Initiatives fostering collaboration between groups in a conflict setting are often an important component of peacebuilding programs. These initiatives may be simply opportunities for contact between different groups. Such contacts can develop into inter-group networks of connectors that support peace messaging and activities to prevent conflict.

Attitudes and behaviors towards the “other” in a conflict setting are often critical stumbling blocks for peaceful change. Many peacebuilding programs focus on challenging prevailing attitudes and encourage behavioral change, often by providing opportunities to learn about the other and spaces to build new narratives about inter-group relations.

In some contexts, the ultimate goal of peacebuilding programs is to change a public policy, whether directly addressing a conflict (e.g. agreeing to a peace deal) or indirectly contributing to conflict (e.g. peaceful management of a disputed territory). Peacebuilding programs in these contexts often aim to build support for policy change and communicate this to policy-makers.

A process that reinforces individual, institutional or community skills and knowledge, through financial, technical, material and infrastructural assistance as well as knowledge and skills transfer by focusing on participation and local ownership (Türk 2009: 34).

A process of providing feedback on the a project or programme, in terms of whether the project aims were met, but also on the impact a project or programme is likely to have had in the context in which it was deployed.

A focus on training and/or education of specific groups in the population.


A peacebuilding theme represents the broad thematic area a project covers. It includes recognised peacebuilding ‘sectors’ of activity, such as governance, justice, security, but also other cross-cutting themes such as gender and youth.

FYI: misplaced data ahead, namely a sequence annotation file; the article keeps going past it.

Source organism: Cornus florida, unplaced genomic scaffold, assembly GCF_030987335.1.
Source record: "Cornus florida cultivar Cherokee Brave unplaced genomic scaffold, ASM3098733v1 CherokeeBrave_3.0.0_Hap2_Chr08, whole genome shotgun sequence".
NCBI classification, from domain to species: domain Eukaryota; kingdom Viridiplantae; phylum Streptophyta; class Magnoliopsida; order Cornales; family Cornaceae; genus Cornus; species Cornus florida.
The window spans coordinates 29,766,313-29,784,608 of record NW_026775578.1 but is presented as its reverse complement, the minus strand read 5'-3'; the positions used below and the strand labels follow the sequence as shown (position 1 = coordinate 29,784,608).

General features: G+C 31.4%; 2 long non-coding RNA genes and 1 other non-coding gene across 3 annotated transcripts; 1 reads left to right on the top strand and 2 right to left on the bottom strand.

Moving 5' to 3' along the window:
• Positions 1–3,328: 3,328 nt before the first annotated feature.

Governance concerns ‘the rules, institutions, processes that form the nexus of state-society relations where governments and citizens interact’ (Brinkerhoff 2007: 1). It include formal governance in the work of the government of a country or region, including elections, but also informal systems of governance.

Security covers ‘all activities aimed at the effective and efficient provision of state and human security’ (Hänggi 2009: 337), including effective police and military, small arms control, DDR, as well as some activities related to preventing violence and conflict such as early warning mechanisms or countering dangerous speech focused on governmental response.

Justice is a broad theme that covers activities aimed at addressing the legacy of former violence, ‘including judicial and non-judicial aspects to ensure that its main goals – of truth-seeking, reparation, enforcement, and sanctions – are attained’ (La Rosa & Philippe 2009: 368). It includes more specific themes like human rights, digital forensics, etc.

Reconciliation is a ‘process that allows a society to move from a divided past to a shared future, with a focus on society rather than governments’ (Hazan 2009: 256). It includes collective and/or individual identity formation processes, perceptions and stereotypes, as well as cross-cultural endeavours.